Is it possible to suffer from Brexit anxiety?

28 January 2020, 08:10

Thomas Dunn

By Thomas Dunn

Brexit - A topic that has divided families and friends across the UK since the result fo the EU referendum in 2016.

Over the last three and a half years, mental health experts have reported a rise in the number of people becoming stressed or anxious due to the result.

In March 2019 - The Mental Health Foundation reported almost 1 in 5 said it had caused them ‘high levels of stress’.

British Association for Counselling and Psychotherapy accredited Counsellor Louise Tyler, from Altrincham in Cheshire, agrees with the findings:

"In the period of uncertainty we had running up to Brexit Day (Jan 31st) there was certainly a feeling amongst the counselling community that we were seeing a massive upsurge of enquiries. My practice is currently full and I'm finding it difficult to refer clients on.

"If you were feeling anxious anyway - I think Brexit would have added another layer to that."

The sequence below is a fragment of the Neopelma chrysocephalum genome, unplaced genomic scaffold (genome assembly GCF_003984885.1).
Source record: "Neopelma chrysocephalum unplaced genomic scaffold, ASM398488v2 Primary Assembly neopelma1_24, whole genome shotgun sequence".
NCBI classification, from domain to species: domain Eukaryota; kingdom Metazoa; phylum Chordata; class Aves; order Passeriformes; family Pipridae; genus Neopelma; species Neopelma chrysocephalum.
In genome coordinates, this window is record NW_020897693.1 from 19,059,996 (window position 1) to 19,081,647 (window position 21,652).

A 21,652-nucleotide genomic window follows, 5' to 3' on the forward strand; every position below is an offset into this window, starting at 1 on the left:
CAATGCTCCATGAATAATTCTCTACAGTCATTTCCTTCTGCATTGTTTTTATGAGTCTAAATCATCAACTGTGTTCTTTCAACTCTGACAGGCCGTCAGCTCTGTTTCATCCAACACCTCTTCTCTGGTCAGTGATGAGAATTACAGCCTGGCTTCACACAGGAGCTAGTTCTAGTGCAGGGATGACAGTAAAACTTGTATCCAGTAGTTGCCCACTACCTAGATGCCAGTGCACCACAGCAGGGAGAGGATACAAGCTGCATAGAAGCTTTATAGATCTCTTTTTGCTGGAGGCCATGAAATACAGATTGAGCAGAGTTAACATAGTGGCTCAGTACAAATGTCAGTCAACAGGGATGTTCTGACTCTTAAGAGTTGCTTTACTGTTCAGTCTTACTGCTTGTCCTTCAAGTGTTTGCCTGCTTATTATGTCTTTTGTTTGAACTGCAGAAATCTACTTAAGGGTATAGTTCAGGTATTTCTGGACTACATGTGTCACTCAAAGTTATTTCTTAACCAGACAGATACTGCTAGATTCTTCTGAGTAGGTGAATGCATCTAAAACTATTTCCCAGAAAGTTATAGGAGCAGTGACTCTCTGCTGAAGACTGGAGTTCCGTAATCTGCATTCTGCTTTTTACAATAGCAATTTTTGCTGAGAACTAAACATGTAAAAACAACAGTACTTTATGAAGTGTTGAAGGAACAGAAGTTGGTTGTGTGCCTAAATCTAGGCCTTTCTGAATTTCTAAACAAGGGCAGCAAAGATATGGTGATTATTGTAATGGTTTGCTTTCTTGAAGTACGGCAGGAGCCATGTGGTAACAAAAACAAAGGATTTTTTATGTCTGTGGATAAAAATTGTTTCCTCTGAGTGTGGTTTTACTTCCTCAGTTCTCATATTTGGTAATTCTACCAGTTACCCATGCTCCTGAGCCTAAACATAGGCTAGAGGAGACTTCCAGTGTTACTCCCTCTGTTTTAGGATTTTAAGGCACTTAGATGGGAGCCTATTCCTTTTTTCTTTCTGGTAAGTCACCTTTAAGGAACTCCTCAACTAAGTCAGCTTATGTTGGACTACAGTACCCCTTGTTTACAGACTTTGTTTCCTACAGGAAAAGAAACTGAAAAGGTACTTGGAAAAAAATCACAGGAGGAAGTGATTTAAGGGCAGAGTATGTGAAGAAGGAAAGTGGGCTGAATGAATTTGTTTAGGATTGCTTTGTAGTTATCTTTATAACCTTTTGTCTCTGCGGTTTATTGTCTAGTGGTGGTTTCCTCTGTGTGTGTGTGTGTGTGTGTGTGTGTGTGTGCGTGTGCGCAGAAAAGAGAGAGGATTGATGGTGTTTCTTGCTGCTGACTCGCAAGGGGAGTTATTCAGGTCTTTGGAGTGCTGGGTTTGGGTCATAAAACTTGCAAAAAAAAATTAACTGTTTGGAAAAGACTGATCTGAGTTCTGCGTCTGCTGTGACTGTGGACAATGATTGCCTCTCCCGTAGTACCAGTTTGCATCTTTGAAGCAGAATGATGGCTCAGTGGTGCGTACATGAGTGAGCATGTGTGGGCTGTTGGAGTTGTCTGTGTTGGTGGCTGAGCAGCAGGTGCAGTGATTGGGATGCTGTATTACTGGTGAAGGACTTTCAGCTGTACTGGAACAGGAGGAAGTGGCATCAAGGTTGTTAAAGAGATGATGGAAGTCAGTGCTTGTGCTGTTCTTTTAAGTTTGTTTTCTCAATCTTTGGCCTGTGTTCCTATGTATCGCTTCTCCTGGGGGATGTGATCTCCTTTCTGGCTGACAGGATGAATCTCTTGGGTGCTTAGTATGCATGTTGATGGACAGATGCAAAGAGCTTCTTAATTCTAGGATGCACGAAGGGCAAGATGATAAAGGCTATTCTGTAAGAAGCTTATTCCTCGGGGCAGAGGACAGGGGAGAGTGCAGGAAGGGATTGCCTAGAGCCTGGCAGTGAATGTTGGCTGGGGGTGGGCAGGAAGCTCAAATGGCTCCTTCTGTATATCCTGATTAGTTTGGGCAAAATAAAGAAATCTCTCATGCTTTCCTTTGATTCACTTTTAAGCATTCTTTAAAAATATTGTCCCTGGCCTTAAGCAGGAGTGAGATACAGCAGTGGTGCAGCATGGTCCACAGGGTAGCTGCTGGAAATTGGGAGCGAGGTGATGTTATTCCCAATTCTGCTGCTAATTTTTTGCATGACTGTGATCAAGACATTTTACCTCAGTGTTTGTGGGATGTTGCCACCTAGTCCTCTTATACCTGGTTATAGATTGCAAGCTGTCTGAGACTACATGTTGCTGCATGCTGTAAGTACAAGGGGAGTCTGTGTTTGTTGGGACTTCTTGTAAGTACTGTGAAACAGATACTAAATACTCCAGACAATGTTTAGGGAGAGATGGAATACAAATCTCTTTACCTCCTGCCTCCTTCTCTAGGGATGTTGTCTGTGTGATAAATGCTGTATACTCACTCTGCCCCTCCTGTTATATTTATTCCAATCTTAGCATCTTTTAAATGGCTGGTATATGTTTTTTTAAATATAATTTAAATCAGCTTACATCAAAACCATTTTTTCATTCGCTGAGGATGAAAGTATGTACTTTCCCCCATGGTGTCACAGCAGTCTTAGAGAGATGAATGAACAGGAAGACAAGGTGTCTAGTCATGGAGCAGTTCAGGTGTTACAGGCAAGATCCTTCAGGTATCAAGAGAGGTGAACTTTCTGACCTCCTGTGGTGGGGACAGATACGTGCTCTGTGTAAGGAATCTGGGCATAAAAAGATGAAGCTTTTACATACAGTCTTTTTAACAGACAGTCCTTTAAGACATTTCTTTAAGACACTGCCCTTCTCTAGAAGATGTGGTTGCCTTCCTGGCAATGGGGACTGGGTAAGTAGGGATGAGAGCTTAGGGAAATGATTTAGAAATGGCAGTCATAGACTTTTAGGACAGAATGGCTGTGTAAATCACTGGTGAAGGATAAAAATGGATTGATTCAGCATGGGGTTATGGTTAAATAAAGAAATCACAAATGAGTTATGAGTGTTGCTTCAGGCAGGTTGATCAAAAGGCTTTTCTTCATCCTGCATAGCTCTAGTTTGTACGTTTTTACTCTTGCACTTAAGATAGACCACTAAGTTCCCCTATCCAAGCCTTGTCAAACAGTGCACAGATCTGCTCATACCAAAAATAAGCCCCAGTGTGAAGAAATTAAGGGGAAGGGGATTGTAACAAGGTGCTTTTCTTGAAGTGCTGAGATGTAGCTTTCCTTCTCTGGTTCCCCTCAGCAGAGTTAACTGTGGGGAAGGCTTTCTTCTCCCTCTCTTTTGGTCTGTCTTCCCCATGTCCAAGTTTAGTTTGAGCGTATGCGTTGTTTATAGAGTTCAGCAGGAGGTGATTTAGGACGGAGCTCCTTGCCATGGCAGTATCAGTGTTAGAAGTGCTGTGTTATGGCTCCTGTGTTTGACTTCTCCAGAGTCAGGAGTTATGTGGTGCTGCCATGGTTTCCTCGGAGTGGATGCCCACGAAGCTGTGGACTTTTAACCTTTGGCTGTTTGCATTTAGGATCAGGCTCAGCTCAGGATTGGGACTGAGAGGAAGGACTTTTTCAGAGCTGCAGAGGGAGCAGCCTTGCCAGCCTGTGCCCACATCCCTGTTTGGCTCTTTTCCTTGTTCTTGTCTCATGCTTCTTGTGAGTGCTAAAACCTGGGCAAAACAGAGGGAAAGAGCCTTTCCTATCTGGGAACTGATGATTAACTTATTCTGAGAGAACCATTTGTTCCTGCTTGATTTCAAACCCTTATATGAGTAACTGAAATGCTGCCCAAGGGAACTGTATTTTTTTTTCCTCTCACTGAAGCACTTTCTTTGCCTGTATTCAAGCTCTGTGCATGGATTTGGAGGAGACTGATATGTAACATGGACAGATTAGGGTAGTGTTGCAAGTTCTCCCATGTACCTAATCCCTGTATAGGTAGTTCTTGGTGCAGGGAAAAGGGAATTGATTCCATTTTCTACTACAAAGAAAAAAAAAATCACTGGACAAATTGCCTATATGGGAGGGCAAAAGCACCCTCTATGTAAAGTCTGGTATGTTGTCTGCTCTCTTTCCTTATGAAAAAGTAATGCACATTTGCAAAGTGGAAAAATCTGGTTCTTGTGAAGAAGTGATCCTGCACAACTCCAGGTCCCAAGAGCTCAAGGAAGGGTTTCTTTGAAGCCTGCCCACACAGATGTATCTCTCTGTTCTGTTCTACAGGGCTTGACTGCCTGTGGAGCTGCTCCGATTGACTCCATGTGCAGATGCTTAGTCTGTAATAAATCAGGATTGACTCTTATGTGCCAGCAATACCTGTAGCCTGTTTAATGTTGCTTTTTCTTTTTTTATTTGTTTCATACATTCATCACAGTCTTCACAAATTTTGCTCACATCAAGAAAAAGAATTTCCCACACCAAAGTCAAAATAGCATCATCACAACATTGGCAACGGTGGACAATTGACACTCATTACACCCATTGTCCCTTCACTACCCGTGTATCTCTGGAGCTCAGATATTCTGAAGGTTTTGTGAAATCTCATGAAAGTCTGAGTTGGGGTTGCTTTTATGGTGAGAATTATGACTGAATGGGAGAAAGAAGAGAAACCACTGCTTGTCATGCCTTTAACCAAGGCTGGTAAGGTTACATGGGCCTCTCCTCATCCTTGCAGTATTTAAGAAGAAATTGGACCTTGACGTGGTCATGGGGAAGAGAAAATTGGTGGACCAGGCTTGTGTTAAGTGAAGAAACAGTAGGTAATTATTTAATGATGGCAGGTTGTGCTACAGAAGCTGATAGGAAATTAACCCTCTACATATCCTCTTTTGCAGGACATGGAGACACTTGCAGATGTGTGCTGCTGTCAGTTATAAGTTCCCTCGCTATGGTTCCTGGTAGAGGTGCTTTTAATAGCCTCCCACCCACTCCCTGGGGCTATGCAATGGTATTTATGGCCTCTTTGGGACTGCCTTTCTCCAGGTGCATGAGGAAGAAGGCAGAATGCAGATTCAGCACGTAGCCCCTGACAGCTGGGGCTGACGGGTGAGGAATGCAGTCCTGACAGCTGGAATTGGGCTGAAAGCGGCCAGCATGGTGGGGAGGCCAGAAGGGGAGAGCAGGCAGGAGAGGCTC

Brexit has caused a rise in mental health anxiety according to experts
Brexit has caused a rise in mental health anxiety according to experts. Picture: PA

On Friday 31st January, from 11 pm onwards, Britain will cease to be a member of the EU with many leave supporters calling it 'Brexit Day.'

The study from the Mental Health Foundation also found millions across the nation have felt powerless, angry or worried over the last year.

Counsellor Louise Tyler says many of these will have voted to remain: "There was a feeling of impotence, powerlessness.....They felt like their voices weren't being listened to.

"I think it translated that if they were already feeling anxious about other areas in their personal life it was just going to add fuel to the fire.

"There were two layers of worries for many when it came to Brexit... There's practical worries like food supplies, medicines and what the future will hold for businesses.

"But there was also a general sense of emotion related to this political uncertainty which I believe many of the population were still feeling.

"People that wanted change voted for change, really thought that things were going to be fantastic after Brexit and I think it's slowly sinking in that these changes they thought were coming may take much longer than they had anticipated."